Arte del Pueblo: The Outdoor Public Art of San Antonio
Schiffer Books, 2022
A poetic text, striking photographs, and an insightful introduction make this stunningly beautiful coffee table book a celebration of the power of public art to express a community’s cultural heritage, values and victories, and timeless visions. This hardcover collection of 300 photographs of San Antonio’s public art is accompanied by Tafolla’s inspiring poetic narrative, and serves not only to document, from a non-Euorocentric perspective, the full history of this magical city beside the gentle waters, but also to inspire. “This book captures the heart and soul of San Antonio.”
Carmen Tafolla: New & Selected Poems (Poet Laureate Series)
TCU Press, 2018
A beautiful volume of the very best of Tafolla’s poetic work, this collection brings such historic favorites as “Voyage” and “This River Here” from her previous books of poetry from 1976-2015 together with fresh, new poems grappling with death and loss and hope and urging us to watch “for one drop of stubborn sunlight/ one ungestappoed heartful of dirt” in which to plant the seeds of resistance/ change/ love.”
The Holy Tortilla and a Pot of Beans
Wings Press, 2008
With a fresh sense of humor and a profound understanding, The Holy Tortilla and a Pot of Beans, a feast of short fiction by Carmen Tafolla, explores the human spirit inherent in the bilingual, bicultural world of the Texas-Mexico border. These sixteen stories skillfully bridge the gap between miracles and tragedies, prejudice and transcendence, and oppression and liberation. From the comical exploration of the hypocrisy expressed at funerals to the spiritual mission of a magical tortilla, the collection draws upon a wide range of emotions but comes together in a singular, powerful voice that reflects the holiness found in everyday life. "Noted writer and literary critic highly commended this book, calling Tafolla "the Zora Neale Hurston of the Chicano community."
These stories are wonderful… Carmen Tafolla is full of pep, full of love and experience. The Holy Tortilla and a Pot of Beans is just plain delightful… Read it and laugh; read it and weep; read it and feel so much better than you did before you opened to page one and got sucked right into the magic by Chencho’s cow. ¡Qué obra más maravillosa!
— John Nichols, author of The Milagro Beanfield War, The Empanada Brotherhood, et al.
This River Here: Poems of San Antonio
Wings Press, 2014
San Antonio's first Poet Laureate Carmen Tafolla captures a “breath of peace and song of celebration” in an exploration into the poetry of place, and the enduring spirit of deep time. The Missions, the Spurs, the chubascos, and the lingering aroma of centuries of spices all inhabit this feast of San Antonio flavors, garnished with historic and contemporary photographs of the city, its peoples, its dwellings and its obstinate and enduring sense of place, and of Sabor!
Winner of three International Latino Book Awards First Prizes -- Best Book of Poetry, Best Gift Book, and Best Art Book -- this beautiful hardback volume combines the haunting oil paintings of Catalina Garate’s rural indigenous women in their rebozos, with an English poem and a Spanish poem capturing universal experiences of women—grief, tempest, solitude, passion, creative growth, healing, survival, all spoken in the voices of women whose strength and grace overwhelm us and pull us deep into the warmth of their rebozo.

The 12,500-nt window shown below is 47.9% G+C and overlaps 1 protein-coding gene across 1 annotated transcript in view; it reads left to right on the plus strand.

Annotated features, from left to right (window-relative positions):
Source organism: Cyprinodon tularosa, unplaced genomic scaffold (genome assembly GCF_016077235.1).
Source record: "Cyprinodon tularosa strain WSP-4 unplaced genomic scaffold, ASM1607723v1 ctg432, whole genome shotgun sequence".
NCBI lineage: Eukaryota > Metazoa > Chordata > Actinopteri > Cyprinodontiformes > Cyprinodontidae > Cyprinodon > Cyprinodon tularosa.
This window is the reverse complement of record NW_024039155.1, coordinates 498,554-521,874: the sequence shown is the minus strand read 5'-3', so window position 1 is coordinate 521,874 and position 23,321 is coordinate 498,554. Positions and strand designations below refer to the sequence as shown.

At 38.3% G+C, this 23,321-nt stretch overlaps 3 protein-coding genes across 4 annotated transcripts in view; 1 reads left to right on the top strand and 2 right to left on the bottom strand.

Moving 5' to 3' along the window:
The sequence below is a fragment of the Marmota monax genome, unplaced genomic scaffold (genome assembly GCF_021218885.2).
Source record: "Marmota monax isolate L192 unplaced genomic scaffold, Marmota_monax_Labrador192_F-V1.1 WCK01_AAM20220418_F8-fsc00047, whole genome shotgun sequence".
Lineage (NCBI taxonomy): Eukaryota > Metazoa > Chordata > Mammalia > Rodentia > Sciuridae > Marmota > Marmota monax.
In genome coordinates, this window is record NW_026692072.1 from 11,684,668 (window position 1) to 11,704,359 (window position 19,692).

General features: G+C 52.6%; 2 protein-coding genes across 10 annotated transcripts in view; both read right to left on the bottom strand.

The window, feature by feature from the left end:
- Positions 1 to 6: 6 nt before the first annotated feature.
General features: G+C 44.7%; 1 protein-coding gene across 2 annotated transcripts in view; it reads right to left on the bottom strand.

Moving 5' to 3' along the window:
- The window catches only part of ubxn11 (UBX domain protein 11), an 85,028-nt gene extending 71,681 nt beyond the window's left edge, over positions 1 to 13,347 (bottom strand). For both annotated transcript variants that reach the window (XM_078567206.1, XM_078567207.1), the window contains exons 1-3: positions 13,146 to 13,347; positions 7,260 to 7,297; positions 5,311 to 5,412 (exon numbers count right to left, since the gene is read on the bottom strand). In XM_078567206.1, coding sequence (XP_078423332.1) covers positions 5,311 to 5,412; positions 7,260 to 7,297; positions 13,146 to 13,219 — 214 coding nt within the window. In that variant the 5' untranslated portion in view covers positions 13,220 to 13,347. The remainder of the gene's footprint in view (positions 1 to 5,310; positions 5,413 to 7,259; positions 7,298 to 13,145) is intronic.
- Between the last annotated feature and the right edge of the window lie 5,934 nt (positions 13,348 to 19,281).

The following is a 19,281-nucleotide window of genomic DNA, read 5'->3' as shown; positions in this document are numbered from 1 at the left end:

Curandera (30th Anniversary Edition)
Wings, 2012, Illustrations by Thelma Muraida
With historical photographs and a new introduction by Norma Cantu, this re-print of an internationally well-loved poetry collection, was treasured for years as part of the Tucson USD Mexican-American Studies curriculum, until banned by the State of Arizona in 2012. The original Prólogo by Rolando Hinojosa says “certitud, claridad, y celebración de la vida” and Cantú calls it “magic and wonder. Allow it to awe you.” Based on poems written from 1975 to 1979, and first published by Angela de Hoyos’ pioneering M&A Editions in 1983, Curandera is a classic.
A Life Crossing Borders: Memoir of a Mexican-American Confederate
Arte Publico Press, 2010
The historic, hundred-year-old memoir of Rev. Santiago Tafolla (1837-1911), orphan, runaway, Soldier of the Second Cavalry, camel-keeper, Confederate bugler, justice-of-the-peace and circuit-riding preacher, this pencil-on-Big-Chief-Tablet manuscript forms a key link in understanding the Southwest in a period of changing boundaries and ethnic definitions. A manual in survival, it includes the critical description of Mexican-American Confederates in fear of being lynched by their fellow Confederate soldiers vowed to eliminating “greasers.” Edited by Carmen Tafolla and her cousin Laura Tafolla, the book includes the original Spanish memoir, an English translation with historical notes, an introduction, epilogue, and valuable photographs and documents from the late 1800s and early 20th century.
Tafolla’s first book of poetry, Get Your Tortillas Together, co-authored with
Cecilio Garcia-Camarillo and Reyes Cardenas in 1976, is considered a
Curandera (M&A, Lalo Press) and La Isabela de Guadalupe y Otras Chucas
(in Five Poets of Aztlán) followed, establishing Tafolla as an early master at
code-switching and a bilingual esthetic.
Works not listed here, include:
Sonnets & Salsa; Fiesta Babies; Tamales, Comadres & The Meaning of Civilization;
Sonnets to Human Beings, and others.